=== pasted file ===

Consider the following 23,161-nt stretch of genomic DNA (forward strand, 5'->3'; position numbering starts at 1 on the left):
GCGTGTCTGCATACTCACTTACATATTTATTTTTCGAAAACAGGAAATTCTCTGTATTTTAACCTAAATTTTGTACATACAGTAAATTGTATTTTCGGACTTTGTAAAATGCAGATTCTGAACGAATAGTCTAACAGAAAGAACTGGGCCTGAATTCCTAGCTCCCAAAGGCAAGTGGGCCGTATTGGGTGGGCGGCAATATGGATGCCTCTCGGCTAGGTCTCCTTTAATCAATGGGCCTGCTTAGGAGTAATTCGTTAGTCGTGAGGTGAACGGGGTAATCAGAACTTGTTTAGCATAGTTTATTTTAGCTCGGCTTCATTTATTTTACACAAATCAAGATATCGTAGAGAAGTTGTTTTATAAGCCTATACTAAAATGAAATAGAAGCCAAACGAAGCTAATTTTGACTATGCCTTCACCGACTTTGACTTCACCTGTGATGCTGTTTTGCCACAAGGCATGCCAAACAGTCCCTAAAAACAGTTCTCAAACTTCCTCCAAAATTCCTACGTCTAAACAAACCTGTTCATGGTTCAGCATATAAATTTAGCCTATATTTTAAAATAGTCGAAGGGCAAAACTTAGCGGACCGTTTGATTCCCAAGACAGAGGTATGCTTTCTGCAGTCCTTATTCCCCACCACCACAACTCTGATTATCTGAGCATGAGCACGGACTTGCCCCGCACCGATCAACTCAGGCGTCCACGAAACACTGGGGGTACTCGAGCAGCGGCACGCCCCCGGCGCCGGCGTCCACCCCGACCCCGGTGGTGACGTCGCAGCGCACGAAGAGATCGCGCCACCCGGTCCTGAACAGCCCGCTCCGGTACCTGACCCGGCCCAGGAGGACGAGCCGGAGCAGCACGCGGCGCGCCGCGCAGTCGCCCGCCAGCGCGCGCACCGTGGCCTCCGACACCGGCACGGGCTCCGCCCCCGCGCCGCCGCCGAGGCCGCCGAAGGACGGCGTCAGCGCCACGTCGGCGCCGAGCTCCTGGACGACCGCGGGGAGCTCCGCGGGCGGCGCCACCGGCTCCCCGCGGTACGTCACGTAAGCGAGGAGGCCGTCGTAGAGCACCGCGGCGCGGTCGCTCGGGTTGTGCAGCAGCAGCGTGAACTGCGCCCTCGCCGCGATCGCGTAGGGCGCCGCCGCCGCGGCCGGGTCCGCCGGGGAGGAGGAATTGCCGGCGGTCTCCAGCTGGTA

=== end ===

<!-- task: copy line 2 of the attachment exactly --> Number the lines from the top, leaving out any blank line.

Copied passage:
GCGTGTCTGCATACTCACTTACATATTTATTTTTCGAAAACAGGAAATTCTCTGTATTTTAACCTAAATTTTGTACATACAGTAAATTGTATTTTCGGACTTTGTAAAATGCAGATTCTGAACGAATAGTCTAACAGAAAGAACTGGGCCTGAATTCCTAGCTCCCAAAGGCAAGTGGGCCGTATTGGGTGGGCGGCAATATGGATGCCTCTCGGCTAGGTCTCCTTTAATCAATGGGCCTGCTTAGGAGTAATTCGTTAGTCGTGAGGTGAACGGGGTAATCAGAACTTGTTTAGCATAGTTTATTTTAGCTCGGCTTCATTTATTTTACACAAATCAAGATATCGTAGAGAAGTTGTTTTATAAGCCTATACTAAAATGAAATAGAAGCCAAACGAAGCTAATTTTGACTATGCCTTCACCGACTTTGACTTCACCTGTGATGCTGTTTTGCCACAAGGCATGCCAAACAGTCCCTAAAAACAGTTCTCAAACTTCCTCCAAAATTCCTACGTCTAAACAAACCTGTTCATGGTTCAGCATATAAATTTAGCCTATATTTTAAAATAGTCGAAGGGCAAAACTTAGCGGACCGTTTGATTCCCAAGACAGAGGTATGCTTTCTGCAGTCCTTATTCCCCACCACCACAACTCTGATTATCTGAGCATGAGCACGGACTTGCCCCGCACCGATCAACTCAGGCGTCCACGAAACACTGGGGGTACTCGAGCAGCGGCACGCCCCCGGCGCCGGCGTCCACCCCGACCCCGGTGGTGACGTCGCAGCGCACGAAGAGATCGCGCCACCCGGTCCTGAACAGCCCGCTCCGGTACCTGACCCGGCCCAGGAGGACGAGCCGGAGCAGCACGCGGCGCGCCGCGCAGTCGCCCGCCAGCGCGCGCACCGTGGCCTCCGACACCGGCACGGGCTCCGCCCCCGCGCCGCCGCCGAGGCCGCCGAAGGACGGCGTCAGCGCCACGTCGGCGCCGAGCTCCTGGACGACCGCGGGGAGCTCCGCGGGCGGCGCCACCGGCTCCCCGCGGTACGTCACGTAAGCGAGGAGGCCGTCGTAGAGCACCGCGGCGCGGTCGCTCGGGTTGTGCAGCAGCAGCGTGAACTGCGCCCTCGCCGCGATCGCGTAGGGCGCCGCCGCCGCGGCCGGGTCCGCCGGGGAGGAGGAATTGCCGGCGGTCTCCAGCTGGTA